The vegan diet is on the rise, with more people deciding to become vegan whether motivated by health, concerns for the environment or ethical treatment of animals.
A vegan diet focuses on plant based food and beverages and abstaining from consumption of all animal products and byproducts. The goal is to eliminate the use and suffering of living beings.
Although there are numerous health benefits of going vegan, there are concerns about its sustainability and nutritional deficiencies associated with it.
Here we’re focusing on the dietary aspect of veganism that can help you make an informed decision about your journey into veganism.
What is Veganism ?
“Veganism is a way of living which seeks to exclude, as far as is possible and practicable, all forms of exploitation of, and cruelty to, animals for food, clothing or any other purpose.” – The Vegan Society
Essentially vegans follow a plant based diet and steer clear of meat, fish, dairy products (including eggs) and honey. Along with dietary restrictions, veganism also eliminates the use of products derived from animals like leather, wool, silk and fur, cosmetics and medications tested on animals, boycotting places that place animals in captivity like zoos or use them for entertainment such as circus, races, restaurants, etc.
The vegan diet is not automatically a low carb or low fat diet. It’s about cutting the meat, not the macros.
Vegan diets tend to include plenty of fruits, vegetables, beans, nuts, and seeds. Eating a variety of these foods will provide a wide range of important vitamins, minerals, healthful fats, and protein. However, some key nutrients come from consuming animal products. These nutrients include iron, protein, calcium, vitamin B-12, and vitamin D.
Some adopt this lifestyle for its environmental benefits while some people choose to follow the vegan diet as it is thought to be one of the healthiest because it includes plenty of legumes as well as fruit and vegetables.
Vegan diets tend to be rich in nutrients and low in saturated fats. Research suggests that when done right the diet can aid in weight loss, improve heart health, protect against cancer, and lower the risk of type 2 diabetes.
Why Go Vegan ?
There are many reasons why people choose to go vegan, but there seems to be three main motivations behind their decision: health, ethics and the environment.
Research from the University of Oxford found that a global switch to diets that rely less on meat and more on fruit and vegetables could save up to 8 million lives by 2050, reduce greenhouse gas emissions by two thirds, and lead to healthcare-related savings and avoided climate damages of 1.5 trillion USD.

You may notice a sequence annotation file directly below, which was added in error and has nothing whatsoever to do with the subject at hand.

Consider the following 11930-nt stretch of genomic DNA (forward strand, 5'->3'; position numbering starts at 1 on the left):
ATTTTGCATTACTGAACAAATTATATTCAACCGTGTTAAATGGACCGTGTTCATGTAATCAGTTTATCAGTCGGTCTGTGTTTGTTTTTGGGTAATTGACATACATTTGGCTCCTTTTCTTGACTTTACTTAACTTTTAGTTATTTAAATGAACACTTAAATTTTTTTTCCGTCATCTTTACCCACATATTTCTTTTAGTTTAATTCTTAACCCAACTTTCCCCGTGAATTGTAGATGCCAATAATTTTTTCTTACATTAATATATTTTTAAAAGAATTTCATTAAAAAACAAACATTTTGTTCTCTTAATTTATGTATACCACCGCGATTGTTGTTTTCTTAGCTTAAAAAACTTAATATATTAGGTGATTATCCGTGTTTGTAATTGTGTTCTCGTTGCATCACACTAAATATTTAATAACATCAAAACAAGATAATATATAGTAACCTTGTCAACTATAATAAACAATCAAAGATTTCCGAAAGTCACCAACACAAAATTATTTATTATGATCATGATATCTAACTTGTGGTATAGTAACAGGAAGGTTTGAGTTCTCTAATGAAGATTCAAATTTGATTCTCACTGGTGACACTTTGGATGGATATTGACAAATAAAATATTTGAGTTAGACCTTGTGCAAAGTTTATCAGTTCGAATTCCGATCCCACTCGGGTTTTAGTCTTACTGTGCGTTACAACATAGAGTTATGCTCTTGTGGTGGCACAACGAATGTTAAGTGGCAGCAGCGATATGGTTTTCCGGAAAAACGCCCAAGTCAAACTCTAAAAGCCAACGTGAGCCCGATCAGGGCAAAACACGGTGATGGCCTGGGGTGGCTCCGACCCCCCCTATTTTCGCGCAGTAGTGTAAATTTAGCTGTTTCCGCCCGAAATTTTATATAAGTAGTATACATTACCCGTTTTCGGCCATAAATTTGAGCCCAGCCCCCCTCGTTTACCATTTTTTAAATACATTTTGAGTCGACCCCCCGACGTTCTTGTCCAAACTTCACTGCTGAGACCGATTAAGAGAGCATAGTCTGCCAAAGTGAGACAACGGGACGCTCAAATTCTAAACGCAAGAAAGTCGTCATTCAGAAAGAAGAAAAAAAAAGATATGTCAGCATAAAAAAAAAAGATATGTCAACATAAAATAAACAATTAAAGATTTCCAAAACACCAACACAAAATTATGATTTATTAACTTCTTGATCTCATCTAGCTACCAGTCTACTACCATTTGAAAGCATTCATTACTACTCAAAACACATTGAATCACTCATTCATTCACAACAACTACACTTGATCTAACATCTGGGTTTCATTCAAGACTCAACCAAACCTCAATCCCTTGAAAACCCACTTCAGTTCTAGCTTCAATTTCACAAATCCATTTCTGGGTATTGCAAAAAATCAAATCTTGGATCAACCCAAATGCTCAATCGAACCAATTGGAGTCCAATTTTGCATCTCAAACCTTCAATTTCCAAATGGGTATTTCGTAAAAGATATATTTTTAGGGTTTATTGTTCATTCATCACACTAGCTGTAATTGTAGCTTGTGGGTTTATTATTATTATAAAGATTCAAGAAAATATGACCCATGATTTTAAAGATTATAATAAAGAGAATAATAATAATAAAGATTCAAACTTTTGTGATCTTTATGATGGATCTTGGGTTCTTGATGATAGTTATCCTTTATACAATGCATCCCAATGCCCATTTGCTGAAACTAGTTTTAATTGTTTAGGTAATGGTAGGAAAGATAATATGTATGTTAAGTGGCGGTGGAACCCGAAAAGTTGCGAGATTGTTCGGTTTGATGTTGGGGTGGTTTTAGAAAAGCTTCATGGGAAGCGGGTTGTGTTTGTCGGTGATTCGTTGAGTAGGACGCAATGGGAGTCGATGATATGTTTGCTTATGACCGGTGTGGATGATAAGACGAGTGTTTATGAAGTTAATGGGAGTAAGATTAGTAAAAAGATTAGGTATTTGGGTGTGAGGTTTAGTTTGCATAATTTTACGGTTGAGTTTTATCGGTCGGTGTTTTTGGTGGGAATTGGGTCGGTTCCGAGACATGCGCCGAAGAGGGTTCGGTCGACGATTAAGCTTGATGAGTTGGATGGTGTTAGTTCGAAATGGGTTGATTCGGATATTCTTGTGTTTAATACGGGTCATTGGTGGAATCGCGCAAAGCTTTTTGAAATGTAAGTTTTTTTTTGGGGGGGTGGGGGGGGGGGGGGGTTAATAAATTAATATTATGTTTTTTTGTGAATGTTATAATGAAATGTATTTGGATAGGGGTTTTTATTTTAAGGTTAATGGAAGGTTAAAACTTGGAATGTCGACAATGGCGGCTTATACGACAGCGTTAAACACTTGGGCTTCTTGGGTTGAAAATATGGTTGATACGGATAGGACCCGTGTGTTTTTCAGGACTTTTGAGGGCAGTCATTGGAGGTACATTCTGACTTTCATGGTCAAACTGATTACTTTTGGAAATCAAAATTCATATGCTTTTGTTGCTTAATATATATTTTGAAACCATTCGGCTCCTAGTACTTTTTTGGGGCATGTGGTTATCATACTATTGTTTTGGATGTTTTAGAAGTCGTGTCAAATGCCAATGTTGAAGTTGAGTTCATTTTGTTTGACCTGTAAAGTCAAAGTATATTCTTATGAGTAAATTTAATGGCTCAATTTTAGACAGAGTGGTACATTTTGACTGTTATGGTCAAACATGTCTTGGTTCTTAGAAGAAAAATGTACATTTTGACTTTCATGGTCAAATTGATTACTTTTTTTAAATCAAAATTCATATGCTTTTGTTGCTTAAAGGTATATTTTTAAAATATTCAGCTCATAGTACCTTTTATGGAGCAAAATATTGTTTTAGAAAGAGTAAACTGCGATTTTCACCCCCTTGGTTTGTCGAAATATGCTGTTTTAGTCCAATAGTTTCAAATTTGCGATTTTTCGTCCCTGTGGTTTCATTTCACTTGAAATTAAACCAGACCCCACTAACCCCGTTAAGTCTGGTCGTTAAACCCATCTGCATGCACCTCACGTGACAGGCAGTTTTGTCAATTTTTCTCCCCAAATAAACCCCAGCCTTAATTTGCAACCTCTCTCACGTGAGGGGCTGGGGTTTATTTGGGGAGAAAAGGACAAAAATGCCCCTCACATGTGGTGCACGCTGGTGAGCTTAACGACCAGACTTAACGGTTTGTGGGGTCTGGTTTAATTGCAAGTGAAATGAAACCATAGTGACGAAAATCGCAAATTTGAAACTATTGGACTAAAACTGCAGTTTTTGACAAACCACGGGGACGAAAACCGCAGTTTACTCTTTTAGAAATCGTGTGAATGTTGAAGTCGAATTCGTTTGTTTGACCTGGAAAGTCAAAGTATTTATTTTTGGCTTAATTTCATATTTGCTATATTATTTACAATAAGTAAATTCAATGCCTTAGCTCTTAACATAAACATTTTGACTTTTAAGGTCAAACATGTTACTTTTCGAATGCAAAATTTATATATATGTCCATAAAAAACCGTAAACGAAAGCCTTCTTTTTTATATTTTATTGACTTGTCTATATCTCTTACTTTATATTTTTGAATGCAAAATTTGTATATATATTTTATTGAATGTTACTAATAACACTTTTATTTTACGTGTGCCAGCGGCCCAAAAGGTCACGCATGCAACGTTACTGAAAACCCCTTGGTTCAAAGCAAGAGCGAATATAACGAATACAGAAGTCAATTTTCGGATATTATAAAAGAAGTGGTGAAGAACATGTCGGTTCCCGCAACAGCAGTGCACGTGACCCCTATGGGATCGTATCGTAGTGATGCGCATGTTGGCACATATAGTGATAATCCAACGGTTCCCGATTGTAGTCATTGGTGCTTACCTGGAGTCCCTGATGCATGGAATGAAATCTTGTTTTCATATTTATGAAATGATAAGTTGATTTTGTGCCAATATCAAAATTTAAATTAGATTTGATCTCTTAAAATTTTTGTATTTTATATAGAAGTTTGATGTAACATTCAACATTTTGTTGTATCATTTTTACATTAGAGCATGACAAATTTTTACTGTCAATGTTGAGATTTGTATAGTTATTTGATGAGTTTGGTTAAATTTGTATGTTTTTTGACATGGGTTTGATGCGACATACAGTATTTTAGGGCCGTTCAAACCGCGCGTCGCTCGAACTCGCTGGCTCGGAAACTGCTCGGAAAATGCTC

Another study published in the journal Nature, also concluded that there are positive impacts for reducing your meat intake and going vegan too. Reducing your animal product intake could cut global greenhouse gas emissions by more than 50%.
And with the world’s population set to hit 10 billion by 2050, the environmental costs of the food system could rise by as much as 90 % over the next two decades.
And although we grow enough food to feed 10 billion people, much of the world goes hungry.
Shocking as these facts are, we do not expect everyone to go vegan, but adopting a healthier and more environmentally sustainable lifestyle, decreasing meat consumption can be a step in the right direction.
Many people go vegan simply because of their love for animals.
Understanding and learning about animal atrocities behind closed doors is what pushes many to make the switch. And avoiding animal products and byproducts is a way to stop the monetary support towards animal cruelty and death.
The Vegan society notes that about 60 billion land animals and over a trillion marine animals are used and killed to be used in the markets every year.
Even animals living on organic farms end up in slaughterhouses. Animals kept in zoos for entertainment purposes, in captivity, on race fields, being used for research and testing get exploited daily for human benefit and entertainment.
A vegan lifestyle encourages you to boycott such industries and stop this unnecessary exploitation of animals, their life and freedom.
Want to learn more ? We recommend these documentaries :
- For your health, watch: Forks Over Knives.
- Plant-based strength, watch: The Game Changers
- Cows and the environment, watch: Cowspiracy.
Fundamentally veganism is a plant based diet that avoids consumption of all animal products.
The vegan diet is generally considered to be higher in fibre and lower in cholesterol, protein, calcium and salt than an omnivorous diet – but there are still misconceptions and concerns around cutting meat, fish, eggs and dairy completely from our diets.
A recent study involving 48,000 people over 18 years found that people who eat vegan and vegetarian diets have a lower risk of heart disease.
Various studies show that the vegan diet could be one of the healthiest diets, outperforming pescatarian and vegetarian, because the vegan diet is higher in fruit, vegetables and legumes and the health benefits from this compensate for anything else.
Health benefits include :
Here are just a few of the effects of eating real, whole foods over time:
Weight loss and easy weight management :
Several other studies reported that vegan diets are more effective for weight loss as compared to other diets, even when vegan groups ate until they were full, they still lost more weight as compared to people on a Western diet. [3,4,5,6,7]
As many animal products are high in fat and calories, swapping them for low calories plant-based foods can help you manage your weight.
This means that a vegan diet has a natural tendency to reduce your calorie intake. This makes it effective at promoting weight loss without the need to actively focus on cutting calories.
Although, there are a lot of vegan junk food options that are processed or high fat plant based foods available in the market, which can impede the weight loss process. Try and avoid those.
Disease Prevention : Whole-food, plant-based eating can prevent, halt, or even reverse chronic diseases.
- Lower blood sugar : Vegans have upto 50-78% lower risk of developing type 2 diabetes . They have lower blood sugar levels and higher insulin sensitivity [9,10]
- Improved Kidney Function : Studies report that diabetics who substitute meat for plant protein may reduce their risk of poor kidney function 
- Lower risk of heart disease : Eating fresh fruits, vegetables, legumes and fiber is linked to a lower risk of heart disease [12,13].